Protesters on Sunday staged a mock clean up at a Chevron service station to increase awareness of the oil company's alleged intentional dumping of toxic waste in the Ecuadorian Amazon. Rainforest Action Network coordinated protests at 10 Chevron stations in the city as part of a global action day for climate solutions, Change Chevron Campaign director Maria Ramos said.
About 20 protesters converged at noon at the gas station located at 1298 Howard St. Texaco, which is now owned by Chevron, across several decades intentionally dumped 18 billion gallons of oil sludge into the Amazon rainforest in northern Ecuador, Ramos said.
The sludge contaminated rivers and streams used by indigenous people for drinking water and fishing, Ramos said. About 30,000 indigenous people have been affected, Ramos said, adding that thousands of people in the area have reported contracting cancer. A $27 billion lawsuit against Chevron for the alleged dumping in Ecuador has been in litigation for 17 years, Ramos added. "They're doing everything they can to avoid taking responsibility for that," Ramos said.
In California, Chevron opposes the Global Warming Solutions Act that established goals for the year 2020 for reducing greenhouse gas emissions, Ramos said. Protesters hung large white banners from the station's fuel price sign on the corner of Howard and Ninth streets that called for Chevron to clean up in Ecuador. Many in the group wore white protective suits and danced around while mopping the pavement near gas pumps and scrubbing Chevron signs with soapy sponges.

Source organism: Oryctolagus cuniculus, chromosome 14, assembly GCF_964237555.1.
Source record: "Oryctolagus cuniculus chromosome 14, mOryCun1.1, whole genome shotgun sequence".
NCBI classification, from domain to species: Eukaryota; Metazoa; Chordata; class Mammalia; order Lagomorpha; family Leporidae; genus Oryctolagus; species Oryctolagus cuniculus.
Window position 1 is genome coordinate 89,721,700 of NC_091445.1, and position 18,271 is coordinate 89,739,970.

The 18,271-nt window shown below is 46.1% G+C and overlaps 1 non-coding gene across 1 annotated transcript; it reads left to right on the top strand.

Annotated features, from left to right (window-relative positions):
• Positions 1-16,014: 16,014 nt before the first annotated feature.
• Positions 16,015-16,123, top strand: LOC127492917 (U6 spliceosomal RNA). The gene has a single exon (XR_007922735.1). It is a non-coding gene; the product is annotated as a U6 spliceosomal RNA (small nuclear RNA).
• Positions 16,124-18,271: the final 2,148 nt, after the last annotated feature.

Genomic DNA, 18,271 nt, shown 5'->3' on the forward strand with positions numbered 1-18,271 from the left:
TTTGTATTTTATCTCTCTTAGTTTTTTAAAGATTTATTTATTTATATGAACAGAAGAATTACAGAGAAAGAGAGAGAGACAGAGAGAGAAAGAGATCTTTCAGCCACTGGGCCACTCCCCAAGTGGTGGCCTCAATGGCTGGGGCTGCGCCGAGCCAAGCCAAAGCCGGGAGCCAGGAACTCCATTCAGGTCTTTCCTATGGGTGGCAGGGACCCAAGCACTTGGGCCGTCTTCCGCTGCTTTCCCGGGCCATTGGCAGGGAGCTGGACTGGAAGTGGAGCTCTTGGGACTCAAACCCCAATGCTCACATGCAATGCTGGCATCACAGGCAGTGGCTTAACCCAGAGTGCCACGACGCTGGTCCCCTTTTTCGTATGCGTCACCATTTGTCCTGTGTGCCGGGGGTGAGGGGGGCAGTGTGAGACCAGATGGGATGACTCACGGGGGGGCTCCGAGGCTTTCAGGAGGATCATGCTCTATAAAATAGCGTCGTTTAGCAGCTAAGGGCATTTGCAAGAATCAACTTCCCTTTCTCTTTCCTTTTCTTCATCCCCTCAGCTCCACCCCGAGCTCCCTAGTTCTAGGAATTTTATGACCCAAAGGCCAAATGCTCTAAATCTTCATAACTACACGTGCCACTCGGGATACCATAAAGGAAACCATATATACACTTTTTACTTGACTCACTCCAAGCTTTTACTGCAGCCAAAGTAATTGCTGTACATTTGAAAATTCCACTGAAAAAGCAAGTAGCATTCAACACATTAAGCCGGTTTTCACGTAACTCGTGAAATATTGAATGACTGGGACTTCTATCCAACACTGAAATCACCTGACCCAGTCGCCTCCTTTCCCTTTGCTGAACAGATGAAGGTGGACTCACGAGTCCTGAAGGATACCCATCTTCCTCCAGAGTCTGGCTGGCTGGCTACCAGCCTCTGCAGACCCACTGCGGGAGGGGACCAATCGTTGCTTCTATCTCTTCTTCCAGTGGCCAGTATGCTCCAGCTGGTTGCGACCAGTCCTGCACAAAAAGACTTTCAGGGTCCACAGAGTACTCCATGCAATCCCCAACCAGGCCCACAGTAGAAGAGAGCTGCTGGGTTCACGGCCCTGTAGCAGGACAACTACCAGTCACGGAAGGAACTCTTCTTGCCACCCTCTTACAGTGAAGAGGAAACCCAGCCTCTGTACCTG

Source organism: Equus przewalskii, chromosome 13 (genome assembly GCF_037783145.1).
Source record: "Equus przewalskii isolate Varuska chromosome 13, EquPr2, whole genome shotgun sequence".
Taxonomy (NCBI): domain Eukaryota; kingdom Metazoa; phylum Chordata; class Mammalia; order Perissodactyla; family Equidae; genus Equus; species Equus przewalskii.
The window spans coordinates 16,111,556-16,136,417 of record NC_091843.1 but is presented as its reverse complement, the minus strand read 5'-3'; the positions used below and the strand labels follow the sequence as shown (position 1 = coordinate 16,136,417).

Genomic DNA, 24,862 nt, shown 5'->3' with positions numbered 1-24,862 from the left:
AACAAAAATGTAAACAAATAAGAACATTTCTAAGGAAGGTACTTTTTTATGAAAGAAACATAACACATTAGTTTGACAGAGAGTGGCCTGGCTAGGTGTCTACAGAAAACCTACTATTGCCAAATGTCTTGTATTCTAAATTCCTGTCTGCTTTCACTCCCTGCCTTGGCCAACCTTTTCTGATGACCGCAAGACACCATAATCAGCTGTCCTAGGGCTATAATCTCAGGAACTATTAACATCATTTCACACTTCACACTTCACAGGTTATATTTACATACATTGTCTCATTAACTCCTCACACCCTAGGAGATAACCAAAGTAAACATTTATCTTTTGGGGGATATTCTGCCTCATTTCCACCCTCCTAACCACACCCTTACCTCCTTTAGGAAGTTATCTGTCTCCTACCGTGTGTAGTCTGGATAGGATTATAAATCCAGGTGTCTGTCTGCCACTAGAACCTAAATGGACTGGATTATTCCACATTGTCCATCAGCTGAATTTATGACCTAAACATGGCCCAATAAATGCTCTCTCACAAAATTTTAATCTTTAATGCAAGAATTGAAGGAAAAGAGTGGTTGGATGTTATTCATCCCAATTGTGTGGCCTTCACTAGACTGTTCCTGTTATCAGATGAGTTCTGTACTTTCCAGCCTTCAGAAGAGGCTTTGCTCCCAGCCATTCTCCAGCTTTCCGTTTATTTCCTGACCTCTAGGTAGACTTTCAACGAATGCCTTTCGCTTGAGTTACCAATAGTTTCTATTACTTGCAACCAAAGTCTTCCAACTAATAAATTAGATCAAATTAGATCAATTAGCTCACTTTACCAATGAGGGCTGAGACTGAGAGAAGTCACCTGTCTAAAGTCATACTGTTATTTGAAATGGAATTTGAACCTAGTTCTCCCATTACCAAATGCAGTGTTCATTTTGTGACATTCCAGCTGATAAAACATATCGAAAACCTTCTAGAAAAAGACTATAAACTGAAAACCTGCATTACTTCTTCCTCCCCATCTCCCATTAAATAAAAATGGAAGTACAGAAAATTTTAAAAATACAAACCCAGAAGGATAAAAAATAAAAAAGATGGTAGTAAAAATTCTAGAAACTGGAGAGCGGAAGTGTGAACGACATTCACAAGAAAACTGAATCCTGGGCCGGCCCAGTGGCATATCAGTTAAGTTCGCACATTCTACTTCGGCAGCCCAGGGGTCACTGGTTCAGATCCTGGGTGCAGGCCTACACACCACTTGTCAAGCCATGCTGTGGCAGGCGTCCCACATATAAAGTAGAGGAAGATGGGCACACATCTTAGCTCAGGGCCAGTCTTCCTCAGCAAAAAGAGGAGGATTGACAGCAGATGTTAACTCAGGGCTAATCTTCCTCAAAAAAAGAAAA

The protests are a call for Chevron to clean up their "toxic legacy," Ramos said. Amy Baker, who was putting gas in her car a few pumps away, commended the protesters for bringing attention to Chevron's alleged actions. "Everybody who drives a car, we all are part of this," said Baker, of San Bruno. "I'm getting gas anyway. I need gas. I'm going to drive where I'm going to drive but I think the oil companies should take responsibility for when they screw up." "I'm glad these people are out here and I'm glad to have gas," Baker said. "I would not otherwise have known about it so I'm glad that they're doing this." Ramos said the campaign includes providing literature to Chevron station managers about the company's actions.
Rainforest Action Network has "been in touch" with Chevron at the corporate level, Ramos said. The manager on duty Sunday at the Chevron station said she asked the protesters to leave and was told by a participant that the group "was almost done." The manager declined to provide her name.